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Moving to DynamoDB, A Single Table at a Time

13 Mar 2023

Textreme is an OCR app that simplifies the process of getting data trapped in images into a useful format. As the app grows, we are moving closer to a fully serverless architecture. Much of the processing is already event driven, with compute provided by AWS Lambda functions. The next big challenge was transactional storage, currently handled the traditional way, in a Relational Database Management System (RDBMS). This blog post goes over some of our experiences migrating the app to a NoSQL database, Amazon DynamoDB.

What exactly is DynamoDB?

DynamoDB is a NoSQL database, built for consistent, reliable performance. Being NoSQL, it has no concept of relationships between tables. Our first challenge was therefore to understand how to refactor an existing relational data structure to work without joins and foreign keys. This was an alien concept to the Textreme dev team, but there are a few options.

Data Modelling in DynamoDB

RDBMS systems are optimised for normalised data, that is, data where duplication has been eliminated. This gives efficient storage (you don’t have to store the same information more than once) but less efficient querying (you want to know what Product Code 1882332 is? Left join to the PRODUCT table). DynamoDB accepts the penalty of data duplication (storage is cheap) in exchange for very fast, scalable data access to items with a known key.

It’s possible to simply recreate your existing RDBMS table structure in DynamoDB. For the purposes of this blog post, let’s model two tables from the Textreme database: Files and Users. A File has an owning User, a User can have zero or more Files.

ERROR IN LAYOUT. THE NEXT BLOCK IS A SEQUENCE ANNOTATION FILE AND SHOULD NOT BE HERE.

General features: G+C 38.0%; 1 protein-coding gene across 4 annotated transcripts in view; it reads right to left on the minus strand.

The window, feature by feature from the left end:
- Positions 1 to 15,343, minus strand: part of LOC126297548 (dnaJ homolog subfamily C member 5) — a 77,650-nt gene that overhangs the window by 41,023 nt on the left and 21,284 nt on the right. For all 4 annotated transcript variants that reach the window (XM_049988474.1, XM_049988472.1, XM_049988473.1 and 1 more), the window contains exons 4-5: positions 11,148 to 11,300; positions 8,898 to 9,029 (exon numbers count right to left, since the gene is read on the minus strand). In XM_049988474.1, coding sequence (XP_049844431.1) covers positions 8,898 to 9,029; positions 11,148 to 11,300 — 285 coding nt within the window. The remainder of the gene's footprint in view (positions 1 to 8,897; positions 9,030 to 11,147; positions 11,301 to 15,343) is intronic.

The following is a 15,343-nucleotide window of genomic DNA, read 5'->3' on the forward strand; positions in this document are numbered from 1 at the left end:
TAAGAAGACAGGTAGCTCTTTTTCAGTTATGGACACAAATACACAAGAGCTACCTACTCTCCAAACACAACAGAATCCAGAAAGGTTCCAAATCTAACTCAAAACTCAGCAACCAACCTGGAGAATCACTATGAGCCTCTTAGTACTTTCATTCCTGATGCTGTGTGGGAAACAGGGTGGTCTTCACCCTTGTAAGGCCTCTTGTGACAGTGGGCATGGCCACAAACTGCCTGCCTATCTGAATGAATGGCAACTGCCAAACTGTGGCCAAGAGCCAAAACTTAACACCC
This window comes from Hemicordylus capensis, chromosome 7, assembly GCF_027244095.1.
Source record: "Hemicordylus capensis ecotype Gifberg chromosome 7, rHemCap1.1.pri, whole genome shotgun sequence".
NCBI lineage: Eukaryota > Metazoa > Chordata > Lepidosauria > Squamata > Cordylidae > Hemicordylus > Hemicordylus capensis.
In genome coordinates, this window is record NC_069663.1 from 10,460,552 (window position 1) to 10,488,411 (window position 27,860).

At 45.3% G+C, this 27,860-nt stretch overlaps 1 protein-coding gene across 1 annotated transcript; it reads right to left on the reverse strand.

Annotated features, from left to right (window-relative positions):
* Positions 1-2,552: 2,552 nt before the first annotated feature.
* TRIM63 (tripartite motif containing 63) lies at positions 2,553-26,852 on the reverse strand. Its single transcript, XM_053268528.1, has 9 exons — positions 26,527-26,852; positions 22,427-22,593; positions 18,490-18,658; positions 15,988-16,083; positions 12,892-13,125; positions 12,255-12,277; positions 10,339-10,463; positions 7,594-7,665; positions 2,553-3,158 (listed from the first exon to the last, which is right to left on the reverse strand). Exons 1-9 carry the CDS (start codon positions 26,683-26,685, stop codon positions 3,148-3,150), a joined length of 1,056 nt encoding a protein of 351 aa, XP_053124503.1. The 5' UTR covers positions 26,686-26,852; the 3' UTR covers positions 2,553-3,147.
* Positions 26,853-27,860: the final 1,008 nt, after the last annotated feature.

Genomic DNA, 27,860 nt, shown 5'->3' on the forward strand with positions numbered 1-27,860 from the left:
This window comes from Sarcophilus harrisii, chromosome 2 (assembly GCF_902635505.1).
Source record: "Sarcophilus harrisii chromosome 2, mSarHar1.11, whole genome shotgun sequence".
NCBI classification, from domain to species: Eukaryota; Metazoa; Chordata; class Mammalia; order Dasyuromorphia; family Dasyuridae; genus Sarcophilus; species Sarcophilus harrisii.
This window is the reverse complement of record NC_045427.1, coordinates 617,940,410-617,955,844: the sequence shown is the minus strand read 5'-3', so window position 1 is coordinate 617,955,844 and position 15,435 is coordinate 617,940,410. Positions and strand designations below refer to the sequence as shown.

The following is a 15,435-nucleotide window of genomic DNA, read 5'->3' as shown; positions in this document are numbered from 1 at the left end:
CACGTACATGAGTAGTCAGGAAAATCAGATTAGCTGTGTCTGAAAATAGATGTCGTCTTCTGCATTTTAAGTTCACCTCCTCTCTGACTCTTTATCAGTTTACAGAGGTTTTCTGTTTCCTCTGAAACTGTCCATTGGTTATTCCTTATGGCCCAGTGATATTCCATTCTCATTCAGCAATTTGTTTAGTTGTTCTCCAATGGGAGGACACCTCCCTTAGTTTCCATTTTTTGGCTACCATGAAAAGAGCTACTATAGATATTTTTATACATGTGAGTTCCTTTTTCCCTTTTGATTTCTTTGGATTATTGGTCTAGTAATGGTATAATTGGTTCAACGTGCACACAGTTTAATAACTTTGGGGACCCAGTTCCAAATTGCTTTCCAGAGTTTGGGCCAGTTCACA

ER diagram

If we want to get a User’s data, and all of their Files, we would make one call to the Users Table, then another call to the Files table. That would work, but it misses the benefit of DynamoDB. We are relying on multiple network requests to the database, and we have to wrangle the data together in our application code. There is another way to model this, so we can retrieve everything we need in a single request.

Single Table Design

If we have no joins, but we still want our User and all their Files in a single request, the only logical conclusion is we have to squash everything together into a single table. Wait, what? Yes. A single table for everything. But how do we go about that in practice?

Googly Eyes!

Data Access Patterns

The first step is to identify your applications data access patterns. You have to do this upfront; adding new access patterns after the fact can be hard, and will most likely require you to re-write the database. So, for Textreme, with Users and Files, we rely on the following access patterns:

  1. Access a User record by user ID
  2. Access a User record by email address
  3. Return all of a User’s Files by user ID